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Zambrano v. Cardenas Markets, Inc.

United States District Court, D. Nevada

August 10, 2017



          Gloria M. Navarro, Chief Judge.

         Pending before the Court is the Motion to Dismiss, (ECF No. 31), filed by Defendant Cardenas Markets, Inc. (“Defendant”). Plaintiff Felicitas Zambrano (“Plaintiff”) filed a Response, (ECF No. 35), and Defendant filed a Reply, (ECF No. 36). For the reasons discussed below, the Court GRANTS Defendant's Motion.

         I. BACKGROUND

         This action arises from an incident that occurred while Plaintiff was visiting Defendant's market on July 17, 2015. (Am. Compl. ¶¶ 1-6, ECF No. 30). During this visit, Plaintiff alleges that she stepped in a liquid substance and slipped, suffering injury. (Id.). Plaintiff alleges that there was no warning sign for the liquid substance or other caution in the area. (Id.).

         On December 6, 2016, Plaintiff filed her Amended Complaint alleging (1) negligence and (2) negligent hiring, training, supervision, and retention. (Id. ¶¶ 7-8). In the instant Motion, Defendant seeks to dismiss Plaintiff's second cause of action. (Mot. to Dismiss 2:1-24, 3:1-15).


         Dismissal is appropriate under Rule 12(b)(6) where a pleader fails to state a claim upon which relief can be granted. Fed.R.Civ.P. 12(b)(6); Bell Atl. Corp. v. Twombly, 550 U.S. 544, 555 (2007). A pleading must give fair notice of a legally cognizable claim and the grounds on which it rests, and although a court must take all factual allegations as true, legal conclusions couched as factual allegations are insufficient. Twombly, 550 U.S. at 555. Accordingly, Rule 12(b)(6) requires “more than labels and conclusions, and a formulaic recitation of the elements of a cause of action will not do.” Id. “To survive a motion to dismiss, a complaint must contain sufficient factual matter, accepted as true, to ‘state a claim to relief that is plausible on its face.'” Ashcroft v. Iqbal, 556 U.S. 662, 678 (2009) (quoting Twombly, 550 U.S. at 570). “A claim has facial plausibility when the plaintiff pleads factual content that allows the court to draw the reasonable inference that the defendant is liable for the misconduct alleged.” Id. This standard “asks for more than a sheer possibility that a defendant has acted unlawfully.” Id.

         If the Court grants a motion to dismiss for failure to state a claim, leave to amend should be granted unless it is clear that the deficiencies of the complaint cannot be cured by amendment. DeSoto v. Yellow Freight Sys., Inc., 957 F.2d 655, 658 (9th Cir. 1992). Pursuant to Rule 15(a), the court should “freely” give leave to amend “when justice so requires, ” and in the absence of a reason such as “undue delay, bad faith or dilatory motive on the part of the movant, repeated failure to cure deficiencies by amendments previously allowed, undue prejudice to the opposing party by virtue of allowance of the amendment, futility of the amendment, etc.” Foman v. Davis, 371 U.S. 178, 182 (1962).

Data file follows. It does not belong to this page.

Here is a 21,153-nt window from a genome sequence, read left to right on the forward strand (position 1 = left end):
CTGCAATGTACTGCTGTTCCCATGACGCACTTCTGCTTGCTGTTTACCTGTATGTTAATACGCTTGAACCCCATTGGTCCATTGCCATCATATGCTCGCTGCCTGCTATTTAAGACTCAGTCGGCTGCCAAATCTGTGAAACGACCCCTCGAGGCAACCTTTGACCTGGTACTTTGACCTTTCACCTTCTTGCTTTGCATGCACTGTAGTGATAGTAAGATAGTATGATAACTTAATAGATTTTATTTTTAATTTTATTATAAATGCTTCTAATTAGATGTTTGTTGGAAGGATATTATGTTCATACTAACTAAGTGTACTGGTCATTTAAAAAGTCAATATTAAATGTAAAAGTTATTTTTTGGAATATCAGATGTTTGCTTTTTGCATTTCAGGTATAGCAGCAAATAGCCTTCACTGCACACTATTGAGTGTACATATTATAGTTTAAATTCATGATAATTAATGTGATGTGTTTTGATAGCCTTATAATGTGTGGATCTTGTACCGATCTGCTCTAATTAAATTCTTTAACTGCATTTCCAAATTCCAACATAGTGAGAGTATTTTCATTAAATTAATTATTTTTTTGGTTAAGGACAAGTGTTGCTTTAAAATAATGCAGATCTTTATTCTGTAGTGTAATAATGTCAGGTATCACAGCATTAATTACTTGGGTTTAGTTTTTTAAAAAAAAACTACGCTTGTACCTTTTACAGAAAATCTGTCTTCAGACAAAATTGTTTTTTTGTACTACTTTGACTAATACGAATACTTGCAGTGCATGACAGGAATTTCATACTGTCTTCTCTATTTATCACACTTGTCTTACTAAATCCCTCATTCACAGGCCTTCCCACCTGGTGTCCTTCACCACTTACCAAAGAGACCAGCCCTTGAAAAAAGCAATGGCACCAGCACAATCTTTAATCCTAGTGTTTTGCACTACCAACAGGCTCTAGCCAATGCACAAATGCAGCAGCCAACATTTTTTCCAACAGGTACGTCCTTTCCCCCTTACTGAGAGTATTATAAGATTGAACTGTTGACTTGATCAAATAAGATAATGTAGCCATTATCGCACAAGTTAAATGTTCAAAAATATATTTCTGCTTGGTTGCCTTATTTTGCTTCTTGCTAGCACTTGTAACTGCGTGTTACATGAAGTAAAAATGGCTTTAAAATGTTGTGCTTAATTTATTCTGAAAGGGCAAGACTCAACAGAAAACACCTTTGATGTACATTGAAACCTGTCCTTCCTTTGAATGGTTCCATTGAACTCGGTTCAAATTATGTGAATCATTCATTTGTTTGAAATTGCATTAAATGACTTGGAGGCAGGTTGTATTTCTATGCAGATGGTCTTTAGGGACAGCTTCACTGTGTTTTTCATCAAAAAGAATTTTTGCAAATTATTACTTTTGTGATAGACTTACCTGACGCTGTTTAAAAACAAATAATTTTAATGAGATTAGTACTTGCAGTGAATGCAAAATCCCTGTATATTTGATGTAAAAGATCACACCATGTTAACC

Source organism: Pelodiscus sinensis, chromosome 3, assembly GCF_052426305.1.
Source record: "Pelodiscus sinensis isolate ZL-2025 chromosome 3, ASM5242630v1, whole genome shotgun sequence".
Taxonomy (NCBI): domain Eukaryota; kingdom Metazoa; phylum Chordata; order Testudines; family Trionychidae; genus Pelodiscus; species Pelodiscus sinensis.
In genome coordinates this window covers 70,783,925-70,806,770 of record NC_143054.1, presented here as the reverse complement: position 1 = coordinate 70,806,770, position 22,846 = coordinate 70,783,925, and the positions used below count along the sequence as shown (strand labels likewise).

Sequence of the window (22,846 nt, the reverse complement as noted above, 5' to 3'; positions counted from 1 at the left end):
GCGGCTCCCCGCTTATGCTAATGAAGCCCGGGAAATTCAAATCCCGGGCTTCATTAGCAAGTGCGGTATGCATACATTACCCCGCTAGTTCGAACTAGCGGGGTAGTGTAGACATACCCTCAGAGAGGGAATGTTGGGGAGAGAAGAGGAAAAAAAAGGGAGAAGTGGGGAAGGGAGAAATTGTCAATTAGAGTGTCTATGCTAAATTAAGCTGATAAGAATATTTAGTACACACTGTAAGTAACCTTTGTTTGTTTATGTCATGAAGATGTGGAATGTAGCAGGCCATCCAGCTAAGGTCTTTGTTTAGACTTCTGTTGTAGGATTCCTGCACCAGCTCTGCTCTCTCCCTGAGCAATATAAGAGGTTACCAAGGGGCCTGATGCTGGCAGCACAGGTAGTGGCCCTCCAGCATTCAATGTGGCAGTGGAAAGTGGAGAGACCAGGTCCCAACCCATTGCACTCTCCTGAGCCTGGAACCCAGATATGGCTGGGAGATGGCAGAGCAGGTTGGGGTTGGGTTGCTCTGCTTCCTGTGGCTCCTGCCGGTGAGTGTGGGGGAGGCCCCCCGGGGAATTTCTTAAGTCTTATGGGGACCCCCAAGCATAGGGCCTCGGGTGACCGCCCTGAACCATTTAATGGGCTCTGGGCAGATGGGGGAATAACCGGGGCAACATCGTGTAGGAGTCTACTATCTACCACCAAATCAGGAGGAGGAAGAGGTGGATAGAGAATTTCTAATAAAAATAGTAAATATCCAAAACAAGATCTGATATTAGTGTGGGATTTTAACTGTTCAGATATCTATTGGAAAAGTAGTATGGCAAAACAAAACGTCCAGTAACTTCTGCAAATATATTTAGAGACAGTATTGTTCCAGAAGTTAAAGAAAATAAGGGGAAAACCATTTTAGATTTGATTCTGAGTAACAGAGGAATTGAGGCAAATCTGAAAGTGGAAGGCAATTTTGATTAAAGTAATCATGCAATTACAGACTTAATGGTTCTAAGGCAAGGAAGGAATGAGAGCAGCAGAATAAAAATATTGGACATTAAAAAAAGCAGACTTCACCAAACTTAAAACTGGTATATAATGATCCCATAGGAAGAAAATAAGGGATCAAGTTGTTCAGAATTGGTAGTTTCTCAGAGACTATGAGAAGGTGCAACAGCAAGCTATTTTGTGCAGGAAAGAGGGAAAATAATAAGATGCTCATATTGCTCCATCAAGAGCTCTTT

Defendant asserts that the Court should dismiss Plaintiff's second cause of action alleging negligent hiring, supervision, training, and retention because Plaintiff fails to provide facts to support the claim. (Mot. to Dismiss 2:1-24, 3:1-15). Plaintiff contends that dismissal is improper because the facts supporting her negligence claim also tend to support her negligent hiring claim. (Resp. 5:4-19). Plaintiff also argues that dismissal is improper because her requests for discovery give Defendant sufficient notice as to the facts of her second cause of action. (Resp. 7:1-3). The Court will consider each of these arguments in turn.

         A. Negligent Hiring, Training, Supervision, and Retention

         In regards to hiring, Nevada employers “have a general duty to conduct a background check on any potential employee to ensure that their employees are fit for their positions.” Lambey v. Nevada ex rel. Dept. of Health & Human Services, No. 2:07-cv-1268-RLH-PAL, 2008 WL 2704191, at *3 (D. Nev. July 3, 2008). “An employer breaches this duty by hiring an employee even though the employer knew, or should have known, of that employee's dangerous propensities.” Id. (internal quotation marks omitted).

         In regards to negligent training, supervision, and retention, there are four elements: (1) a general duty on the employer to use reasonable care in the training, supervision, and retention of employees to ensure that they are fit for their positions; (2) breach; (3) injury; and (4) causation. Id. at *4.

         Here, Plaintiff does not allege that Defendant was negligent in conducting background checks, nor does Plaintiff allege that Defendant knew or should have known that employees working at the store may have had dangerous or negligent propensities. Plaintiff also provides no factual basis to support the claim that Defendant breached its duty to “use reasonable care in the training supervision, and retention of employees.” Id. In fact, Plaintiff's only reference to Defendant's employment practices states that Defendant was negligent because it “failed to hire responsible employees, failed to train their employees to keep the premises safe for customer use, failed to supervise its employees and retained employees that displayed unsafe practices.” (Am. Compl. ¶ 7). These allegations are legal conclusions couched as factual allegations and are therefore insufficient to support Plaintiff's second cause of action. See Twombly, 550 U.S. at 555. Furthermore, a rote allegation that Defendant's employees acted negligently is insufficient to establish Plaintiff's second ...

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